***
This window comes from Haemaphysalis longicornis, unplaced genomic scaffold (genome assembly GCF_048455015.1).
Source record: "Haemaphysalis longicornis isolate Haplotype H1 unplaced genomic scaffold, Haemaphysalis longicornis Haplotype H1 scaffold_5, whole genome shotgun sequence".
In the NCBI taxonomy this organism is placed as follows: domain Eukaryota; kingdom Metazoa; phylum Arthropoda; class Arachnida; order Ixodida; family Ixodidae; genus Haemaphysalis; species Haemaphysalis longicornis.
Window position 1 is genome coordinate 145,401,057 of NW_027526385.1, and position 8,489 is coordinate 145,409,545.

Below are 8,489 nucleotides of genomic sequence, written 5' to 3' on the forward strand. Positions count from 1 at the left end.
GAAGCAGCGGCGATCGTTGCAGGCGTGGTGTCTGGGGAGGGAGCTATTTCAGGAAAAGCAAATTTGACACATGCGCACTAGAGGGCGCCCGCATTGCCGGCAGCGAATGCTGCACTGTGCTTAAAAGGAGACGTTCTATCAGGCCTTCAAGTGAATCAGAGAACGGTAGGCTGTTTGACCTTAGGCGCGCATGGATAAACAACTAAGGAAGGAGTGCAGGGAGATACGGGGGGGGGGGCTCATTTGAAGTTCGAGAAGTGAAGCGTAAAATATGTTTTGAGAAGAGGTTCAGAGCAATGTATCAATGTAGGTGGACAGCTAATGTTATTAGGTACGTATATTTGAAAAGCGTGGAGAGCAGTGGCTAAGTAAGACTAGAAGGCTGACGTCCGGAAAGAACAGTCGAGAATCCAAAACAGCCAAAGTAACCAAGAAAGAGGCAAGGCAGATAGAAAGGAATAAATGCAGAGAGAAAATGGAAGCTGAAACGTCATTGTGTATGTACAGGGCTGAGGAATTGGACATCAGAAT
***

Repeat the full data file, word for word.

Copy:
This window comes from Haemaphysalis longicornis, unplaced genomic scaffold (genome assembly GCF_048455015.1).
Source record: "Haemaphysalis longicornis isolate Haplotype H1 unplaced genomic scaffold, Haemaphysalis longicornis Haplotype H1 scaffold_5, whole genome shotgun sequence".
In the NCBI taxonomy this organism is placed as follows: domain Eukaryota; kingdom Metazoa; phylum Arthropoda; class Arachnida; order Ixodida; family Ixodidae; genus Haemaphysalis; species Haemaphysalis longicornis.
Window position 1 is genome coordinate 145,401,057 of NW_027526385.1, and position 8,489 is coordinate 145,409,545.

Below are 8,489 nucleotides of genomic sequence, written 5' to 3' on the forward strand. Positions count from 1 at the left end.
GAAGCAGCGGCGATCGTTGCAGGCGTGGTGTCTGGGGAGGGAGCTATTTCAGGAAAAGCAAATTTGACACATGCGCACTAGAGGGCGCCCGCATTGCCGGCAGCGAATGCTGCACTGTGCTTAAAAGGAGACGTTCTATCAGGCCTTCAAGTGAATCAGAGAACGGTAGGCTGTTTGACCTTAGGCGCGCATGGATAAACAACTAAGGAAGGAGTGCAGGGAGATACGGGGGGGGGGGCTCATTTGAAGTTCGAGAAGTGAAGCGTAAAATATGTTTTGAGAAGAGGTTCAGAGCAATGTATCAATGTAGGTGGACAGCTAATGTTATTAGGTACGTATATTTGAAAAGCGTGGAGAGCAGTGGCTAAGTAAGACTAGAAGGCTGACGTCCGGAAAGAACAGTCGAGAATCCAAAACAGCCAAAGTAACCAAGAAAGAGGCAAGGCAGATAGAAAGGAATAAATGCAGAGAGAAAATGGAAGCTGAAACGTCATTGTGTATGTACAGGGCTGAGGAATTGGACATCAGAAT